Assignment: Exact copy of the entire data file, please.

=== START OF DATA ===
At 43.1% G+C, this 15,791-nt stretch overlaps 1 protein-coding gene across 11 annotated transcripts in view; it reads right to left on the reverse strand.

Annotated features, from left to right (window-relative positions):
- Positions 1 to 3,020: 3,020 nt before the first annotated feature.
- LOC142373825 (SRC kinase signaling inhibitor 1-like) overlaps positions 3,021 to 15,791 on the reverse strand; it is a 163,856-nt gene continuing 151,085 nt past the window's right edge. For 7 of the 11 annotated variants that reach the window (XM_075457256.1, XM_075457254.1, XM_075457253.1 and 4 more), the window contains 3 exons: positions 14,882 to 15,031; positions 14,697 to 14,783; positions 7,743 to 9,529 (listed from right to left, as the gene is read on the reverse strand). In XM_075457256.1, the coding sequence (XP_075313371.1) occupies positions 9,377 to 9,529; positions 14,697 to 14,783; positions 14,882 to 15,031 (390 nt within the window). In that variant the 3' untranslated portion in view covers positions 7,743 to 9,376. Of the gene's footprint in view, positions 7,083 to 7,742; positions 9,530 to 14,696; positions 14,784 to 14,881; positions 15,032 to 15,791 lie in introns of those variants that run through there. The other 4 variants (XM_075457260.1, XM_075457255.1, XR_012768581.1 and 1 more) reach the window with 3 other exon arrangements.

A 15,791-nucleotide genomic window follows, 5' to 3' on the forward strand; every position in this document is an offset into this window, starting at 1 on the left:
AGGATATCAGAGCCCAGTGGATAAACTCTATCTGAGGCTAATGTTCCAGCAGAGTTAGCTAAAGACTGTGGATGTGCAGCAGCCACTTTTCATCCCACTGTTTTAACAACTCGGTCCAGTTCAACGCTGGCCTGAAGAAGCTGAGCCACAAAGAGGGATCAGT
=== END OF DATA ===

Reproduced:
At 43.1% G+C, this 15,791-nt stretch overlaps 1 protein-coding gene across 11 annotated transcripts in view; it reads right to left on the reverse strand.

Annotated features, from left to right (window-relative positions):
- Positions 1 to 3,020: 3,020 nt before the first annotated feature.
- LOC142373825 (SRC kinase signaling inhibitor 1-like) overlaps positions 3,021 to 15,791 on the reverse strand; it is a 163,856-nt gene continuing 151,085 nt past the window's right edge. For 7 of the 11 annotated variants that reach the window (XM_075457256.1, XM_075457254.1, XM_075457253.1 and 4 more), the window contains 3 exons: positions 14,882 to 15,031; positions 14,697 to 14,783; positions 7,743 to 9,529 (listed from right to left, as the gene is read on the reverse strand). In XM_075457256.1, the coding sequence (XP_075313371.1) occupies positions 9,377 to 9,529; positions 14,697 to 14,783; positions 14,882 to 15,031 (390 nt within the window). In that variant the 3' untranslated portion in view covers positions 7,743 to 9,376. Of the gene's footprint in view, positions 7,083 to 7,742; positions 9,530 to 14,696; positions 14,784 to 14,881; positions 15,032 to 15,791 lie in introns of those variants that run through there. The other 4 variants (XM_075457260.1, XM_075457255.1, XR_012768581.1 and 1 more) reach the window with 3 other exon arrangements.

A 15,791-nucleotide genomic window follows, 5' to 3' on the forward strand; every position in this document is an offset into this window, starting at 1 on the left:
AGGATATCAGAGCCCAGTGGATAAACTCTATCTGAGGCTAATGTTCCAGCAGAGTTAGCTAAAGACTGTGGATGTGCAGCAGCCACTTTTCATCCCACTGTTTTAACAACTCGGTCCAGTTCAACGCTGGCCTGAAGAAGCTGAGCCACAAAGAGGGATCAGT